Spring Cleaning: put out the (kitchen) fire before it gets started

Spring Cleaning: put out the (kitchen) fire before it gets started

“She almost set the whole house on fire,” my landlord friend said incredulously, as she told me about a kitchen fire in a house she manages. “She didn’t know you had to clean the oven.  An. Oven. Needs. Cleaning!  Can you believe a 30-year-old woman didn’t know she had to clean the oven??”

Well, actually, yes I can.  I used my own oven for years before I spilled enough stuff on the bottom to wonder or worry about cleaning it.  But I didn’t know sinks needed cleaning, either.  Or toilets. (Yes, really!  My mother-in-law had to tell me!  And once I knew they needed cleaning, I still didn’t know how to actually do it.)

So, in honor of the woman who almost set her house on fire, and my ignorant-of-all-things-cleaning self, we’re going to make a little checklist of spring cleaning basics for the kitchen.

1. Scrub the floors.

2. Thoroughly clean and sanitize countertops.  (Remove items from countertop, clean countertop, replace items. Don’t just clean around the stuff on the counters.)

3. Clean cabinet fronts.

4. Clean the fronts of major appliances.

5. Wipe out the insides of cabinets and drawers.

6. Empty silverware tray; clean tray; replace silverware.

7. Empty the junk drawer.  (If you don’t have a junk drawer, tell us in the comments section and we’ll all marvel at you.)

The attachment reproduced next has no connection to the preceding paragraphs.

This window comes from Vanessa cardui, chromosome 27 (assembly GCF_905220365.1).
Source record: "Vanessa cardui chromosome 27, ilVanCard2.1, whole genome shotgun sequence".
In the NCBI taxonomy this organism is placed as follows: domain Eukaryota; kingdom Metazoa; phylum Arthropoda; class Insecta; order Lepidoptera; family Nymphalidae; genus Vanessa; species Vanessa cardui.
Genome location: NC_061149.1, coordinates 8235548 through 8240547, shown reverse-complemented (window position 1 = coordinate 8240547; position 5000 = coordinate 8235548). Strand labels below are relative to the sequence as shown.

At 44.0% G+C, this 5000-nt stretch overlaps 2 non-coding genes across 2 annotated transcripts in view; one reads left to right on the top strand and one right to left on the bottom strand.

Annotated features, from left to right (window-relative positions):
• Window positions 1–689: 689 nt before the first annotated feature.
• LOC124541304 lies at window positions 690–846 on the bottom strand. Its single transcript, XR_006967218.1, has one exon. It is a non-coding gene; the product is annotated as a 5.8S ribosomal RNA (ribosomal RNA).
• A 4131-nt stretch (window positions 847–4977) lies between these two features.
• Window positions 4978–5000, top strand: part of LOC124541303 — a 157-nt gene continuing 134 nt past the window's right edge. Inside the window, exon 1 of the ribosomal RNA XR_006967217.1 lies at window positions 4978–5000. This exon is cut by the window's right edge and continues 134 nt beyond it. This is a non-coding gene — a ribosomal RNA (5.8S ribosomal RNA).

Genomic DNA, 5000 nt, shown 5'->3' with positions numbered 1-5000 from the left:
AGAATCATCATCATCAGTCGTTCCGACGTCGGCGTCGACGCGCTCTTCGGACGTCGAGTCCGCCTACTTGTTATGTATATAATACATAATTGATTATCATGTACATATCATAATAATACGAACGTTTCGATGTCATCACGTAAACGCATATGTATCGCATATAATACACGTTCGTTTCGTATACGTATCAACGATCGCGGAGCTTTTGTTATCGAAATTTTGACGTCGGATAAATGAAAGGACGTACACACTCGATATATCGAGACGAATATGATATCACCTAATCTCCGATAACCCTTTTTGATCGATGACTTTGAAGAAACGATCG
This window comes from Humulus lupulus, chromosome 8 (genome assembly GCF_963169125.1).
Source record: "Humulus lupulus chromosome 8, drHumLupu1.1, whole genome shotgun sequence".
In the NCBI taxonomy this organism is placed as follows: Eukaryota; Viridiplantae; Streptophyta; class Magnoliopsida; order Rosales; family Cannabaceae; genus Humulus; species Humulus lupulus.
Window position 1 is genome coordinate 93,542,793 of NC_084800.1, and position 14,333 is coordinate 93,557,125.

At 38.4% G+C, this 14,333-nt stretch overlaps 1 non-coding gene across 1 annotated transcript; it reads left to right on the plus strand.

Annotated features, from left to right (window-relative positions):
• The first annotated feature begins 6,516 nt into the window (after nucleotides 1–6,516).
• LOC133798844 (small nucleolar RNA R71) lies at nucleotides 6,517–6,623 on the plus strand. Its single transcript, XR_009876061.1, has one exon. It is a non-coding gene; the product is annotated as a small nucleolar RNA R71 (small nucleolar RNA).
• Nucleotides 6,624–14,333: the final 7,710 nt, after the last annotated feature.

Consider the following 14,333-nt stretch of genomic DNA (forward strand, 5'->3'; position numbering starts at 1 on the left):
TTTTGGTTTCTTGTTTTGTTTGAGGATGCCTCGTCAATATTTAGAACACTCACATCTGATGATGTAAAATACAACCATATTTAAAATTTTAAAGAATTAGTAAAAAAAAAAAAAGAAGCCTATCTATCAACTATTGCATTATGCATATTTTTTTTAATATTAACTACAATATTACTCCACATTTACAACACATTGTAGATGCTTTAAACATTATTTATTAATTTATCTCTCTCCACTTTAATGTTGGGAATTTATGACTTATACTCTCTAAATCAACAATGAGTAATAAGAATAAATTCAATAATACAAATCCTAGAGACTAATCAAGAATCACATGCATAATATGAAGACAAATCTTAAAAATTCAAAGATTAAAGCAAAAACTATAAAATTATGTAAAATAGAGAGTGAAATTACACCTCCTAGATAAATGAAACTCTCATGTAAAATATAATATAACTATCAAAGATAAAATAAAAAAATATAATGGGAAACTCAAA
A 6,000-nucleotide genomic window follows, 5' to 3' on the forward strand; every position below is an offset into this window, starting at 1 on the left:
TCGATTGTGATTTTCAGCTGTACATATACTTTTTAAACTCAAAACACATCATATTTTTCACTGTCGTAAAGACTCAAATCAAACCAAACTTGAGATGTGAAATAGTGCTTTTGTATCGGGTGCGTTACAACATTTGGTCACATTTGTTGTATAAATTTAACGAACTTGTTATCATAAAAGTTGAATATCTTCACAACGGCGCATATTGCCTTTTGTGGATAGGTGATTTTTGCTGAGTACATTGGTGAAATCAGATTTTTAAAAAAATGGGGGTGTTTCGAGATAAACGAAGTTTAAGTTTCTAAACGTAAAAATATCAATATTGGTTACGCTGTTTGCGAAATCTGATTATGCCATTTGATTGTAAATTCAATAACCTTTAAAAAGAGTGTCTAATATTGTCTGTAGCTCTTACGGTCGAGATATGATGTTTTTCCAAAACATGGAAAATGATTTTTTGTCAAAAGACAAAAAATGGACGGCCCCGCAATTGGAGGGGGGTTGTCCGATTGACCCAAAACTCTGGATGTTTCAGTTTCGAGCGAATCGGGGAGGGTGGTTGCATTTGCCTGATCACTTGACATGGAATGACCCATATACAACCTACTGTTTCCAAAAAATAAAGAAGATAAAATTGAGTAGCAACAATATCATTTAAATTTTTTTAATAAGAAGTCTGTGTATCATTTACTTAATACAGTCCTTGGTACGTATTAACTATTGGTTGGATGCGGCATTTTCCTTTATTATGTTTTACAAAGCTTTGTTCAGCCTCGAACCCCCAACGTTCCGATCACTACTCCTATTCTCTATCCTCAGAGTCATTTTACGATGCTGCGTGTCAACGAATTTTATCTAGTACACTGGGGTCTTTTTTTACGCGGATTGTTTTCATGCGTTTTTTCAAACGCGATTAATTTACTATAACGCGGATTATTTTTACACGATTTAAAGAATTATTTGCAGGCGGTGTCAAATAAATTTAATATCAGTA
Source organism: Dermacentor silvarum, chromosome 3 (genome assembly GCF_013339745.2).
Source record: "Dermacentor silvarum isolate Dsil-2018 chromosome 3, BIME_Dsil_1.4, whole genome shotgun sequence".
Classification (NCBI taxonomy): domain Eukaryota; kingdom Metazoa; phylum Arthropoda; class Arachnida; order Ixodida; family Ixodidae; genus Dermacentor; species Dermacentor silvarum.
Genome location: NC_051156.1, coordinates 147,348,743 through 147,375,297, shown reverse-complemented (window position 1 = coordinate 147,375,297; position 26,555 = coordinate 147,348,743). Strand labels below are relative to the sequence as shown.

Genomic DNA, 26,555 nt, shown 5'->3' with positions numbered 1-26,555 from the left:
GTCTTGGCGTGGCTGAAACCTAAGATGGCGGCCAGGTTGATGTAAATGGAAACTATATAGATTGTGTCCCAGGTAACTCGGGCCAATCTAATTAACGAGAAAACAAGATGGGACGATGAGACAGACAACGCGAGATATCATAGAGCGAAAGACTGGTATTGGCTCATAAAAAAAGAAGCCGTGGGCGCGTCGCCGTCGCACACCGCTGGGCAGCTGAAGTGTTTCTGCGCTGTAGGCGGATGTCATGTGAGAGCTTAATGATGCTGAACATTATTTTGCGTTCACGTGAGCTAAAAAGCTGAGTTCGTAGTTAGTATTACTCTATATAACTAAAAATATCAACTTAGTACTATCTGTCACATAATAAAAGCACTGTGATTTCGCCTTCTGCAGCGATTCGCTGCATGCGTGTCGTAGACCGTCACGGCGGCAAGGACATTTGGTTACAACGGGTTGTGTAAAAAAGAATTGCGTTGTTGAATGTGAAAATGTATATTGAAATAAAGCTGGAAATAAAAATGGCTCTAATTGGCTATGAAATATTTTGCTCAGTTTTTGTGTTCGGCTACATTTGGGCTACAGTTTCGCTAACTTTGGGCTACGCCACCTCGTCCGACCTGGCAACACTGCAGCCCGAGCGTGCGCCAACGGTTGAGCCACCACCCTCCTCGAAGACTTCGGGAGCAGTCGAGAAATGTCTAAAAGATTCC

8. Pull the refrigerator out from the wall, clean the floor underneath it, and vacuum the coils.

9. Clean the inside of the refrigerator.

10. Defrost freezer, if necessary.

11. Change or clean the filter in the range hood.

12. Clean the stovetop.  If you have a gas range, clean under all the burners.  I recommend baking soda for scrubbing away nasty caked-on foods on the stovetop.  (Sprinkle with baking soda, scrub with damp paper towels or rags.  That’s it.)

13. Toss any expired food and donate any food you realistically are not going to use.

14. Have knives professionally sharpened, if needed.  (If you cook regularly, and it’s been more than a year, it’s probably time for a sharpening.)

And of course….

15.  Clean the inside of the oven! You may have a self-cleaning oven, which works by incinerating the burnt-on food particles with really hot temperatures.  Follow your oven manufacturer’s instructions to run the clean cycle on your particular model.

For a non-self-cleaning oven, you can buy a commercial oven cleaner and follow the instructions precisely. These cleaners can be highly caustic so wearing gloves and a mask while cleaning would not be a bad idea.

For a non-toxic approach, I can’t say enough good things about baking soda. It takes patience, but it works as well as the highly caustic commercial oven cleaners.

Don't buy one of those nasty commercial oven cleaners. This DIY method is just as effective, but it's all-natural and nontoxic. (Plus a 15-point checklist for spring cleaning the kitchen!)

Nontoxic oven cleaning

  • Plan on not using your oven while the cleaning is in process!
  • Liberally sprinkle baking soda over the bottom of the oven.  The entire surface should be covered with a layer about 1/4″ deep.
  • Spray baking soda with water until surface is damp (you’re going for moist, not soaked).
  • Wait a couple of hours.
  • Spray again if baking soda is drying out.
  • Spray again and let soak overnight.